Abstract WP221: Predictors of Stroke in a Sample of Patients With Infective Endocarditis

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Background: Infective endocarditis (IE) affects up to 20,000 people per year in the United States. Stroke is a feared complication of IE and is associated with high morbidity and mortality. We aim to identify predictors of stroke in a large sample of patients treated at a tertiary care center.

Methods: A retrospective chart review was carried out using ICD9 codes for IE and cerebrovascular events in patients admitted to the New York Presbyterian Hospital/Columbia University Medical Center from 2000 to 2015. Incident stroke was ascertained if imaging demonstrated an acute infarction during the hospital visit in which endocarditis was diagnosed using Duke’s criteria. Demographics, vascular risks and ancillary data were obtained by chart review. Generalized linear models were used to obtain the risk ratio (RR) and their 95% confidence intervals (95%CI) adjusting for age, sex, ethnicity, hypertension, diabetes, dyslipidemia, smoking, congestive heart failure (CHF), presence of cardiac vegetations, valvular abscesses, positive blood culture, and immunosuppression.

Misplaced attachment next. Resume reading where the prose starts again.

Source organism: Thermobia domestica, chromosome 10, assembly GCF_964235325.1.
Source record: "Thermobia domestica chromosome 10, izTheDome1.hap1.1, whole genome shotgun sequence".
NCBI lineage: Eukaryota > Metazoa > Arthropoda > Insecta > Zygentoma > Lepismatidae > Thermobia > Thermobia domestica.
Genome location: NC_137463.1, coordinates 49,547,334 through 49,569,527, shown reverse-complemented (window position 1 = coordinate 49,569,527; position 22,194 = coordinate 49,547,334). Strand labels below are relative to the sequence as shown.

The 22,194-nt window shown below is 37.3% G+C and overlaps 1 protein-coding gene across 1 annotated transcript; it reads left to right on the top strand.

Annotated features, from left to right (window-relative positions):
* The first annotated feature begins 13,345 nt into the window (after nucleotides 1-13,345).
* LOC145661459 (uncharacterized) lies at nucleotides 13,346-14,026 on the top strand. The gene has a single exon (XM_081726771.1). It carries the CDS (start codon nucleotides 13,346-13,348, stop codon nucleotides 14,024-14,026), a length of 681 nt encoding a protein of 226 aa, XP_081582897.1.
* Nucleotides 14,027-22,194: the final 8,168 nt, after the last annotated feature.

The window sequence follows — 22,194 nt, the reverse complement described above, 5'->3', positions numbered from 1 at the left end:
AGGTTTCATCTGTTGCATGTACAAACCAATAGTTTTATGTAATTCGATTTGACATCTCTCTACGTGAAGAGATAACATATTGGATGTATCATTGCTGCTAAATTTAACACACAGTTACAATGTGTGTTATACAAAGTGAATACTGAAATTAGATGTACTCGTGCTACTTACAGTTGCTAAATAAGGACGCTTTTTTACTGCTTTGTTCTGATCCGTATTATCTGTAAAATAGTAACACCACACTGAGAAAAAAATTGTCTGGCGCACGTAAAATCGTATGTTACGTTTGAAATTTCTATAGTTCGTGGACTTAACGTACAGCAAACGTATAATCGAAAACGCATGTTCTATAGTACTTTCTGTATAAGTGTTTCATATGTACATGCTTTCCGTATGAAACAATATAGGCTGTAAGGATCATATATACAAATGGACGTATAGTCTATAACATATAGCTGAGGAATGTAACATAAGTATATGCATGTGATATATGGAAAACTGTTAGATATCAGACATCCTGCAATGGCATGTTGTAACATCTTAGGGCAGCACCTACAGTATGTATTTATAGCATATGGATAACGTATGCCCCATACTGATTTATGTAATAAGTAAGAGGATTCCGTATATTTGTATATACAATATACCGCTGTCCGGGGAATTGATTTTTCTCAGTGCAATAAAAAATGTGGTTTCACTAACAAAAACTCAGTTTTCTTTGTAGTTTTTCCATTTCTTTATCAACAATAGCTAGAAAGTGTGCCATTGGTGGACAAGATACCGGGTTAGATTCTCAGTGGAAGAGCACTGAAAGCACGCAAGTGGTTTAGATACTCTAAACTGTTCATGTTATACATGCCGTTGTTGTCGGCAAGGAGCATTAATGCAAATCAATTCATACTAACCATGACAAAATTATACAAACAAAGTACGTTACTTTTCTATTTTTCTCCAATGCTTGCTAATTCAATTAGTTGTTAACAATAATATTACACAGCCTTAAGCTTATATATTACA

Results: The sample included 727 IE subjects (mean age 61±18, range 18-101, 62% men, 62% non-white). Twelve percent of the sample were immunosuppressed. The majority of the patient had vegetations (61%) and positive blood cultures (87%, MRSA 13%) while valvular abscess were less frequent (13%). Of the 727 patients, 13% had an acute pre-surgical stroke (10% ischemic and 3% hemorrhagic). Meanwhile, of the 314 patient who underwent surgical intervention, only 0.5% had post-surgical strokes. The risk of pre-operative ischemic stroke was higher among patients with diabetes (RR 1.7, 1.1-2.8), cardiac vegetations (RR 2.8, 1.6-5.0), and history of prior stroke (RR 1.8, 1.8-2.9) while the risk of pre-surgical hemorrhagic stroke was higher among patients with history of prior stroke (RR 4.5, 1.7-11.9).

Conclusions: Prior stroke was a risk factor for ischemic and hemorrhagic stroke, which suggests baseline brain vulnerability that may influence the risk of stroke in the setting of IE. Additionally, diabetes and the presence of vegetations increased the risk of ischemic stroke. Early identification of sub-populations with IE at risk of stroke may help stratify risk and test preventive interventions.

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